Food scientist thinks people should overcome their reluctance to eat maggots that feed on waste

Professor Louw Hoffman of the University of Queenslands wants people to eat more maggots. Specifically, black soldier fly's larvae, which he describes as a high quality protein.

"Just like meat, it contains all the nutrients humans need for health," he says. "The larvae is richer in zinc and iron than lean meat, and its calcium content is as high as that of milk."

From UQ News:

"The biggest factor that prevents fly proteins being used in our food supply is Western consumers' acceptance of insects as food," he said.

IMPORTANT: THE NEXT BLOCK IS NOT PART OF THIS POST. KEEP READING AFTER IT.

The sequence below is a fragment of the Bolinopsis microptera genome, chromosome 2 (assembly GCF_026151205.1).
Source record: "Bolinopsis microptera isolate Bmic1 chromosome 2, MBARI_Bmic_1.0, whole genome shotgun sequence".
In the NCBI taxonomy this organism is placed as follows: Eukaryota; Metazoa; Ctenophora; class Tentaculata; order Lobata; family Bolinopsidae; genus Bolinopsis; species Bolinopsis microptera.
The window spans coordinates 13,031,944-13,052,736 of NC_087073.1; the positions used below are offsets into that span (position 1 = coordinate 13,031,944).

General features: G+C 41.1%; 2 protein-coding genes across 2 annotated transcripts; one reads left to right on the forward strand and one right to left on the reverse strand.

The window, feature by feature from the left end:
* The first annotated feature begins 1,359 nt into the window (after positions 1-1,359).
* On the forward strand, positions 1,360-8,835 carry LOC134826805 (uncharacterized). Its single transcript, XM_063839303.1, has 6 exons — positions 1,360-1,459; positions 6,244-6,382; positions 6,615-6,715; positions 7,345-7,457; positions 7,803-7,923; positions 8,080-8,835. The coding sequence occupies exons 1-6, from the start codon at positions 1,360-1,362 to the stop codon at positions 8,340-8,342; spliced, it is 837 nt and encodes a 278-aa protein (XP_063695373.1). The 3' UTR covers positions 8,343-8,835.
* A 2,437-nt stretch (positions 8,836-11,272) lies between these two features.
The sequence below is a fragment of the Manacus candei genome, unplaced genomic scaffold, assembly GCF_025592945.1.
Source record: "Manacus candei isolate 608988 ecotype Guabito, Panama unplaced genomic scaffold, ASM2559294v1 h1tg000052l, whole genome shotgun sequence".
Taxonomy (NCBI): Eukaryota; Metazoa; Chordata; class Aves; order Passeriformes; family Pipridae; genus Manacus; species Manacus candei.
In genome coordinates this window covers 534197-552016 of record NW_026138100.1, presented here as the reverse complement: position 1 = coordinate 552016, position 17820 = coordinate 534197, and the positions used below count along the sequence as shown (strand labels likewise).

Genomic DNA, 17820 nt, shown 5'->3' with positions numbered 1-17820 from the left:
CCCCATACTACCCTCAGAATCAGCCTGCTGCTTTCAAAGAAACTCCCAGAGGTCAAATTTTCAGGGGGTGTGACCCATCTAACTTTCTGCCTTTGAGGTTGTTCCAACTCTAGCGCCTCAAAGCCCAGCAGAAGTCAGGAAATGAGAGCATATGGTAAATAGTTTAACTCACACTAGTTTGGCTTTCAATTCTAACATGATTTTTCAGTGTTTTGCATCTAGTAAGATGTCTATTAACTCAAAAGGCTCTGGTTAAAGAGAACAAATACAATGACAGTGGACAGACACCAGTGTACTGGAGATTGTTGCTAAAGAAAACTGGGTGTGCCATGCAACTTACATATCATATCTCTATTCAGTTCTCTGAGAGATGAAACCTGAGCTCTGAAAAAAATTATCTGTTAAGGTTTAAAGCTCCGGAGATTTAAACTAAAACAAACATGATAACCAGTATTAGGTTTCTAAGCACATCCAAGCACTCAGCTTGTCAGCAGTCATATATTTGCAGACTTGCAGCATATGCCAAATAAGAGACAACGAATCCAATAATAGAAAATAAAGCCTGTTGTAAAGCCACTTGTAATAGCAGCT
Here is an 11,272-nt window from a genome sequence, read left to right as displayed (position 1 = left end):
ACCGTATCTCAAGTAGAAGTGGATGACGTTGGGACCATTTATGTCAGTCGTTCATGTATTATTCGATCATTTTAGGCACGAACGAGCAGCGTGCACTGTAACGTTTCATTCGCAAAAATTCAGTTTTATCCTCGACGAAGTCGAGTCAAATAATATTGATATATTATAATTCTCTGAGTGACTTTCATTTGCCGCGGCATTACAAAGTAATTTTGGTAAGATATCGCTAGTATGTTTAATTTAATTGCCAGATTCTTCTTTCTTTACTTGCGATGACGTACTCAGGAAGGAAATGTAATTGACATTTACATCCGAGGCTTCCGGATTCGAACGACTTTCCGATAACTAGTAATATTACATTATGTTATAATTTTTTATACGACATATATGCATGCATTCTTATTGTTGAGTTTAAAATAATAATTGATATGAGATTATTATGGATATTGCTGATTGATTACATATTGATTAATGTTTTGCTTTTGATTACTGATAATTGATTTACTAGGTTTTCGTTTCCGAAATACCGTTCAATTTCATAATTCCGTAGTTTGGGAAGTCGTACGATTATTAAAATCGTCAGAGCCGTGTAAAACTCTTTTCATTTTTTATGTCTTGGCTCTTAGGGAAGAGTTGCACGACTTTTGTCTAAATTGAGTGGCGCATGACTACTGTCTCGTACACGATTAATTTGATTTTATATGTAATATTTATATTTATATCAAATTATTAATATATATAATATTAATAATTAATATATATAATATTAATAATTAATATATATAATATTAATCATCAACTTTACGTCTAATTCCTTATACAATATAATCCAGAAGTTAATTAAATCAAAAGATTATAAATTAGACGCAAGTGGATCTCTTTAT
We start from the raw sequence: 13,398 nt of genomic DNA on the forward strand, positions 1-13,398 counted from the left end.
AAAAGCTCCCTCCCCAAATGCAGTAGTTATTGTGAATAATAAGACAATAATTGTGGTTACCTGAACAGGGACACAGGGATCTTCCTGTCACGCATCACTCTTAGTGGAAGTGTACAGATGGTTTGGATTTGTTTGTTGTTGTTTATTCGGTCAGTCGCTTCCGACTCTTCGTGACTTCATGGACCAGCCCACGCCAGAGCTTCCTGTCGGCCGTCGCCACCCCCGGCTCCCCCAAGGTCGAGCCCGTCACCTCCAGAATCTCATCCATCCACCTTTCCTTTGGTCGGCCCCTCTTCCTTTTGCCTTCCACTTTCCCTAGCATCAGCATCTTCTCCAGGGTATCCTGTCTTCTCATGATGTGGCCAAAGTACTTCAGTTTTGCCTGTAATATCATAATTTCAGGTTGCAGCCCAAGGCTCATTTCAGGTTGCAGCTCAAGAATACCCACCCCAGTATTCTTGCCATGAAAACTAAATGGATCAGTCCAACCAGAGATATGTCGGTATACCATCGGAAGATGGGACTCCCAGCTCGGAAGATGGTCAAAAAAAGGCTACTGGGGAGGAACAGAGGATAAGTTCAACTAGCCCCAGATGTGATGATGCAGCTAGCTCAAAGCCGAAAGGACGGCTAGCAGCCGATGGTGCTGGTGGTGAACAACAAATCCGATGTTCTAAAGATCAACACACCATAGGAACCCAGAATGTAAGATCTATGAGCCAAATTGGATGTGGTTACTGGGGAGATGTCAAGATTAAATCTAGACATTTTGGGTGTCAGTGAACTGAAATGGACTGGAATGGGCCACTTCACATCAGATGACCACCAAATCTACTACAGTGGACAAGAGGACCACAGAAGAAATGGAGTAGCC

"We will eat pea or oat milk, even lab-grown meats, but insects just aren't on Western menus."

"While the fly can clean up toxic waste including heavy metals, it's also recommended flies bred for human food be fed a clean source of organic waste."

In addition to its nutrition profile, Professor Hoffman said there were strong environmental reasons for humans to eat fly larvae.

It's estimated that less than half a hectare of black soldier fly larvae can produce more protein than cattle grazing on around 1200 hectares of cattle, or 52 hectares of soybeans.

"If you care about the environment, then you should consider and be willing to eat insect protein," he said.